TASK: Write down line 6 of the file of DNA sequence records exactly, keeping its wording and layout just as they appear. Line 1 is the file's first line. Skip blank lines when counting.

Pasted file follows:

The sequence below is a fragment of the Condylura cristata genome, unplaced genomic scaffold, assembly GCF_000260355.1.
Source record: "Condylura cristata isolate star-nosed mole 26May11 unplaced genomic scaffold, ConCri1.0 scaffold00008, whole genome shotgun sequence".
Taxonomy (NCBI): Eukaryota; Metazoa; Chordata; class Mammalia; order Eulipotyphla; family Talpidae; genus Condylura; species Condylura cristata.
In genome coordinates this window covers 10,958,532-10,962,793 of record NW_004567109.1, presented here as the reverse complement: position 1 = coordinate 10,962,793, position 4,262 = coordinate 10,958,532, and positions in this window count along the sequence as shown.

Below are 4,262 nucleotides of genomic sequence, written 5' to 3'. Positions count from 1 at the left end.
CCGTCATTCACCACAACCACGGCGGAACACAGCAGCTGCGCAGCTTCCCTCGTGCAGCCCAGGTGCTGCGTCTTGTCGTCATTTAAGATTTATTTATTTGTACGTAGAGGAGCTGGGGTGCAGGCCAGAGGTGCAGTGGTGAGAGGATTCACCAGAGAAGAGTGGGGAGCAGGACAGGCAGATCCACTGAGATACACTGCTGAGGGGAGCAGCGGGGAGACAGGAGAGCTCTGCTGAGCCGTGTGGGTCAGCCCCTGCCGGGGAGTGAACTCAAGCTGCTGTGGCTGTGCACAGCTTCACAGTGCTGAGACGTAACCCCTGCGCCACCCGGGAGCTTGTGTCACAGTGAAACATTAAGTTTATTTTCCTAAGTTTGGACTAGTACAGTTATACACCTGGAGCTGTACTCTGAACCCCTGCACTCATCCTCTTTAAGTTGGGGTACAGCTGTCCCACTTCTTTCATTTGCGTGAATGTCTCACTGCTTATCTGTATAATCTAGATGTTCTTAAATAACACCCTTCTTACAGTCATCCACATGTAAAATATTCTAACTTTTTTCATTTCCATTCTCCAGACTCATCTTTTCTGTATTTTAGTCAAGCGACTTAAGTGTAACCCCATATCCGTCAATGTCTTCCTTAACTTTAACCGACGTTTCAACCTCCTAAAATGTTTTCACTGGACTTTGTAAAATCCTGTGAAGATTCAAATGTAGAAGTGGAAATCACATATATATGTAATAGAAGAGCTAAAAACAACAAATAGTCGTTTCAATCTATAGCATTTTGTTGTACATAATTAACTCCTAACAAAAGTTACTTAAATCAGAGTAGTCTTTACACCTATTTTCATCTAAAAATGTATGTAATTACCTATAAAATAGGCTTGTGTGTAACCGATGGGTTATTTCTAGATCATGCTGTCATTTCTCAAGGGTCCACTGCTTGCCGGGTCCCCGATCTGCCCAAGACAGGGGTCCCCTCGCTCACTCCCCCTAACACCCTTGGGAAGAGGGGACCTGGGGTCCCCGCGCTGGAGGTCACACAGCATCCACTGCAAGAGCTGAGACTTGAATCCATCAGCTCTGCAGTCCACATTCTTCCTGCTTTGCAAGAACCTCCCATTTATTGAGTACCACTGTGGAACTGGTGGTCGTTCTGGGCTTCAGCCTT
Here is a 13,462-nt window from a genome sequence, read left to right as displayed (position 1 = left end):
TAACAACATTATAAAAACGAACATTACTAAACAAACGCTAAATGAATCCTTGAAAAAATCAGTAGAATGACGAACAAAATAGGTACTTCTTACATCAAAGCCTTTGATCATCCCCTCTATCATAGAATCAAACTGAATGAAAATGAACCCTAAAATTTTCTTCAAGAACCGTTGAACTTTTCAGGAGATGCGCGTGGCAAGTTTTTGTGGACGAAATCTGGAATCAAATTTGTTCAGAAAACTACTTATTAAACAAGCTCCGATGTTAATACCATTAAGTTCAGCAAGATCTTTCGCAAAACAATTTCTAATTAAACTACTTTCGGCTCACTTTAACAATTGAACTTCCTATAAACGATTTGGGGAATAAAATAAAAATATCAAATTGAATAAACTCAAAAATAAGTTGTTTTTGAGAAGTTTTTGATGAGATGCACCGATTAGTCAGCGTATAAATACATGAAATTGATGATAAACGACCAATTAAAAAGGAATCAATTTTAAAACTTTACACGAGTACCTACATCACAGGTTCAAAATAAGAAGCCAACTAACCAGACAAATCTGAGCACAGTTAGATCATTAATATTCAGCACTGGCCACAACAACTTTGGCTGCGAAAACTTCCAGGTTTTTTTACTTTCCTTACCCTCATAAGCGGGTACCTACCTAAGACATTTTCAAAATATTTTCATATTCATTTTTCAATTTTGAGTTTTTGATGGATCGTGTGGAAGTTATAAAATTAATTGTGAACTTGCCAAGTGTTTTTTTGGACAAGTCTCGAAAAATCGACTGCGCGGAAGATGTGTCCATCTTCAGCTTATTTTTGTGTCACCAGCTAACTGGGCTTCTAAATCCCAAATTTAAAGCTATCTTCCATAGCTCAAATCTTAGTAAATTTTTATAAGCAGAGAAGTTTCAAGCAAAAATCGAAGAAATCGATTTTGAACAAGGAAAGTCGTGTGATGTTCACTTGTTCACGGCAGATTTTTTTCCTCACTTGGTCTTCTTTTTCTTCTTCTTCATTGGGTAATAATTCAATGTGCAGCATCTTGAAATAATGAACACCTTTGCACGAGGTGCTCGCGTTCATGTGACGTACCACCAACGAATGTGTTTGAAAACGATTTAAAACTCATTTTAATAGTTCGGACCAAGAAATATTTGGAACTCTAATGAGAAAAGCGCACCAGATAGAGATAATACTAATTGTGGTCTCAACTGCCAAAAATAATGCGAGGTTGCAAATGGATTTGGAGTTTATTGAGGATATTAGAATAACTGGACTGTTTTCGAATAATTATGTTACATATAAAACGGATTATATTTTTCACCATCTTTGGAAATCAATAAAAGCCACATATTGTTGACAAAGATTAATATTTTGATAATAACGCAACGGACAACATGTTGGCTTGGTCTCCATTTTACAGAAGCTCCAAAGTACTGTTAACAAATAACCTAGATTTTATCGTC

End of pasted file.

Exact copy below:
CCGTCATTCACCACAACCACGGCGGAACACAGCAGCTGCGCAGCTTCCCTCGTGCAGCCCAGGTGCTGCGTCTTGTCGTCATTTAAGATTTATTTATTTGTACGTAGAGGAGCTGGGGTGCAGGCCAGAGGTGCAGTGGTGAGAGGATTCACCAGAGAAGAGTGGGGAGCAGGACAGGCAGATCCACTGAGATACACTGCTGAGGGGAGCAGCGGGGAGACAGGAGAGCTCTGCTGAGCCGTGTGGGTCAGCCCCTGCCGGGGAGTGAACTCAAGCTGCTGTGGCTGTGCACAGCTTCACAGTGCTGAGACGTAACCCCTGCGCCACCCGGGAGCTTGTGTCACAGTGAAACATTAAGTTTATTTTCCTAAGTTTGGACTAGTACAGTTATACACCTGGAGCTGTACTCTGAACCCCTGCACTCATCCTCTTTAAGTTGGGGTACAGCTGTCCCACTTCTTTCATTTGCGTGAATGTCTCACTGCTTATCTGTATAATCTAGATGTTCTTAAATAACACCCTTCTTACAGTCATCCACATGTAAAATATTCTAACTTTTTTCATTTCCATTCTCCAGACTCATCTTTTCTGTATTTTAGTCAAGCGACTTAAGTGTAACCCCATATCCGTCAATGTCTTCCTTAACTTTAACCGACGTTTCAACCTCCTAAAATGTTTTCACTGGACTTTGTAAAATCCTGTGAAGATTCAAATGTAGAAGTGGAAATCACATATATATGTAATAGAAGAGCTAAAAACAACAAATAGTCGTTTCAATCTATAGCATTTTGTTGTACATAATTAACTCCTAACAAAAGTTACTTAAATCAGAGTAGTCTTTACACCTATTTTCATCTAAAAATGTATGTAATTACCTATAAAATAGGCTTGTGTGTAACCGATGGGTTATTTCTAGATCATGCTGTCATTTCTCAAGGGTCCACTGCTTGCCGGGTCCCCGATCTGCCCAAGACAGGGGTCCCCTCGCTCACTCCCCCTAACACCCTTGGGAAGAGGGGACCTGGGGTCCCCGCGCTGGAGGTCACACAGCATCCACTGCAAGAGCTGAGACTTGAATCCATCAGCTCTGCAGTCCACATTCTTCCTGCTTTGCAAGAACCTCCCATTTATTGAGTACCACTGTGGAACTGGTGGTCGTTCTGGGCTTCAGCCTT